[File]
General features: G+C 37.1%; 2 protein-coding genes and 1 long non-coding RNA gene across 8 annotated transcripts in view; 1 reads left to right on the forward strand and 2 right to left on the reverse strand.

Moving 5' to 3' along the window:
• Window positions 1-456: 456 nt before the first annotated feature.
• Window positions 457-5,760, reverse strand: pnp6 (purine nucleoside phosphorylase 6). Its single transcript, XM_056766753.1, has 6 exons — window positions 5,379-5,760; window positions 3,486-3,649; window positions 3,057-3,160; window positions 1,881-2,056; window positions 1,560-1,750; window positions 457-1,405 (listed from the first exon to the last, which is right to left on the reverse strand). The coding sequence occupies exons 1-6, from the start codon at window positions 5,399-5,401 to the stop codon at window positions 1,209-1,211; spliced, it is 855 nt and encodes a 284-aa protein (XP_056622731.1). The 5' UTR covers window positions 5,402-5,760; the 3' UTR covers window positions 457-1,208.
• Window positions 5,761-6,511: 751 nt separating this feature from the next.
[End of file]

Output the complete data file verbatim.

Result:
General features: G+C 37.1%; 2 protein-coding genes and 1 long non-coding RNA gene across 8 annotated transcripts in view; 1 reads left to right on the forward strand and 2 right to left on the reverse strand.

Moving 5' to 3' along the window:
• Window positions 1-456: 456 nt before the first annotated feature.
• Window positions 457-5,760, reverse strand: pnp6 (purine nucleoside phosphorylase 6). Its single transcript, XM_056766753.1, has 6 exons — window positions 5,379-5,760; window positions 3,486-3,649; window positions 3,057-3,160; window positions 1,881-2,056; window positions 1,560-1,750; window positions 457-1,405 (listed from the first exon to the last, which is right to left on the reverse strand). The coding sequence occupies exons 1-6, from the start codon at window positions 5,399-5,401 to the stop codon at window positions 1,209-1,211; spliced, it is 855 nt and encodes a 284-aa protein (XP_056622731.1). The 5' UTR covers window positions 5,402-5,760; the 3' UTR covers window positions 457-1,208.
• Window positions 5,761-6,511: 751 nt separating this feature from the next.